New evidence shows that a naturally occurring chemical in the body may actually be a potent weapon against the AIDS virus. Who would have guessed that mother nature would put it in the mouth? Doctor Aaron Weinberg, a Dentist and Microbiologist at Case Western Reserve University wanted to find out why mouth wounds healed so fast and why HIV rarely transmits orally. His research team discovered the power of Beta Defensins, the body's own antibiotic.
Dr. Weinberg says that areas that are more susceptible to HIV infection like the vaginal tract or the colorectal epithelium. Those sites do not inherently produce the Beta Defensins under normal conditions. You need to be wounded there in order to get Beta Defensins to release, but if you're wounded, HIV already has an entry. But in the mouth, Beta Defensins are always active fighting disease. So, when researchers introduced HIV there, the Beta Defensins not only exploded in number preventing HIV from entering the body, but they also attacked the virus.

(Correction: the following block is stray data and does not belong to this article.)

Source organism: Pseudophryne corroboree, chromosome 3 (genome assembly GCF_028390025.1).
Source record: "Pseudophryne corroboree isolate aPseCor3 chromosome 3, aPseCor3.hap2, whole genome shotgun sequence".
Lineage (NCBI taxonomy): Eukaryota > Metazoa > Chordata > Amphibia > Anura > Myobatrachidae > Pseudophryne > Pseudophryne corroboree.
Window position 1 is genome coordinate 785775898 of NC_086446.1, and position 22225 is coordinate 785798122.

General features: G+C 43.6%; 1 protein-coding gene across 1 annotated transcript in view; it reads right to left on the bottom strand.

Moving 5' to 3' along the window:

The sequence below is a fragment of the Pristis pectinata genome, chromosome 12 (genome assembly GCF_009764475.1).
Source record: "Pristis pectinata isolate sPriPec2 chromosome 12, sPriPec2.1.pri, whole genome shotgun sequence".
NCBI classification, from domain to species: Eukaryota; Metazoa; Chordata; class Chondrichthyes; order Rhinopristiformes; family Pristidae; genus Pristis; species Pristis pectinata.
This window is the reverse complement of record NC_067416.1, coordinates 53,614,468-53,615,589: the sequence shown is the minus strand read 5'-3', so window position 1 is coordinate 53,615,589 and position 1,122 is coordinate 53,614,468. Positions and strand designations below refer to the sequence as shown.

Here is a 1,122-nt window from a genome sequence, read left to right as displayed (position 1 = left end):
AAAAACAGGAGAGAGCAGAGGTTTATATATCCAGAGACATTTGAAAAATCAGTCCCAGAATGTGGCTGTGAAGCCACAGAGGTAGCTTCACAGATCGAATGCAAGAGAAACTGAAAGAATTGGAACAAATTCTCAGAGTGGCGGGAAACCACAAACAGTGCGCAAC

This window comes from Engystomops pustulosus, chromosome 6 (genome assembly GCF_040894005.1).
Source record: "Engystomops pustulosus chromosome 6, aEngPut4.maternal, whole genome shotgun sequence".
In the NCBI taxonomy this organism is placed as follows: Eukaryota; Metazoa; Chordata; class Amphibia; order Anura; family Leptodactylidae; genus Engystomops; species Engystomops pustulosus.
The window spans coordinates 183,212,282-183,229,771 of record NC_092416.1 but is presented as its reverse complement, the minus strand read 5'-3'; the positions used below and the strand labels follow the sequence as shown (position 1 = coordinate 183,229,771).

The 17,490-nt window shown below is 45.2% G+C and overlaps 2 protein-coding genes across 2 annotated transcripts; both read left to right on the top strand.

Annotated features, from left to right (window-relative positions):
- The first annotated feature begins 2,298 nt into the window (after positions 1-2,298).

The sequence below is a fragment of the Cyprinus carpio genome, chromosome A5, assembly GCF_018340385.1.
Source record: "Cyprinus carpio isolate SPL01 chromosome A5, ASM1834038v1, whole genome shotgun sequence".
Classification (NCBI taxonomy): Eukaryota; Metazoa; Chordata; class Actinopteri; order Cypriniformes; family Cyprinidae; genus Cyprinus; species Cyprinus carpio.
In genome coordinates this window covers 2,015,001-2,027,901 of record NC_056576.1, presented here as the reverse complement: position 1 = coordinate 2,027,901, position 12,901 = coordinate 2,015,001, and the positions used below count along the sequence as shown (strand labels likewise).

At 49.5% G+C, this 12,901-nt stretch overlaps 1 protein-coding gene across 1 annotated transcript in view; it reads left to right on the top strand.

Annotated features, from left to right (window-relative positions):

While more research is needed, researchers hope the future may produce a Beta Defensin cream or condom to stop HIV in its tracks. Researchers at Cleveland Clinic say the amount of lab work they have focused on Beta Defensins has greatly increased since this discovery.
Just because you've been exercising regularly, doesn't mean you can quit and bank your fitness for a while. U.C. Wellness experts say exercisers that stop their workout routine for vacation or whatever break they need end up with a quick decline in their aerobic and muscle buildup. So, they suggest if you need to change your current workout schedule, try to cut back rather than cut out your routine altogether because even a small commitment will help you maintain what you've been working on.